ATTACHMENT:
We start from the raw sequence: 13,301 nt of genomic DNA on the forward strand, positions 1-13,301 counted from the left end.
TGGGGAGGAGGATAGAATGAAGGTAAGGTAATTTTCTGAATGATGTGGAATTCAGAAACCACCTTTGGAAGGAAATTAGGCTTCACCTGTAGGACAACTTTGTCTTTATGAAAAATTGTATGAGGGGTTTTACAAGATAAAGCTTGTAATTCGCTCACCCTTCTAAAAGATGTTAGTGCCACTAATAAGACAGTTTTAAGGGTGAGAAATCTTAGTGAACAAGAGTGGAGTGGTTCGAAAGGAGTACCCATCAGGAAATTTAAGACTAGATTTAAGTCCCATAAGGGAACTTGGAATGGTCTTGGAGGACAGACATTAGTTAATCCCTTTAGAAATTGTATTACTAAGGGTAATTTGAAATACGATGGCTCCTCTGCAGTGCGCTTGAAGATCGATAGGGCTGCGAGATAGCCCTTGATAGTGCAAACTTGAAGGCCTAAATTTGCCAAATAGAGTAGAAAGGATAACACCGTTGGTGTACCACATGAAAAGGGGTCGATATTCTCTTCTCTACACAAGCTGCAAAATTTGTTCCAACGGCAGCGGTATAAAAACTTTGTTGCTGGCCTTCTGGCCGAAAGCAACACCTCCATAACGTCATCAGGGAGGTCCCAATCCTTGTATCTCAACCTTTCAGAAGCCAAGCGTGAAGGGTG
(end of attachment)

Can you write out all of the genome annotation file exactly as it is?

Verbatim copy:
We start from the raw sequence: 13,301 nt of genomic DNA on the forward strand, positions 1-13,301 counted from the left end.
TGGGGAGGAGGATAGAATGAAGGTAAGGTAATTTTCTGAATGATGTGGAATTCAGAAACCACCTTTGGAAGGAAATTAGGCTTCACCTGTAGGACAACTTTGTCTTTATGAAAAATTGTATGAGGGGTTTTACAAGATAAAGCTTGTAATTCGCTCACCCTTCTAAAAGATGTTAGTGCCACTAATAAGACAGTTTTAAGGGTGAGAAATCTTAGTGAACAAGAGTGGAGTGGTTCGAAAGGAGTACCCATCAGGAAATTTAAGACTAGATTTAAGTCCCATAAGGGAACTTGGAATGGTCTTGGAGGACAGACATTAGTTAATCCCTTTAGAAATTGTATTACTAAGGGTAATTTGAAATACGATGGCTCCTCTGCAGTGCGCTTGAAGATCGATAGGGCTGCGAGATAGCCCTTGATAGTGCAAACTTGAAGGCCTAAATTTGCCAAATAGAGTAGAAAGGATAACACCGTTGGTGTACCACATGAAAAGGGGTCGATATTCTCTTCTCTACACAAGCTGCAAAATTTGTTCCAACGGCAGCGGTATAAAAACTTTGTTGCTGGCCTTCTGGCCGAAAGCAACACCTCCATAACGTCATCAGGGAGGTCCCAATCCTTGTATCTCAACCTTTCAGAAGCCAAGCGTGAAGGGTG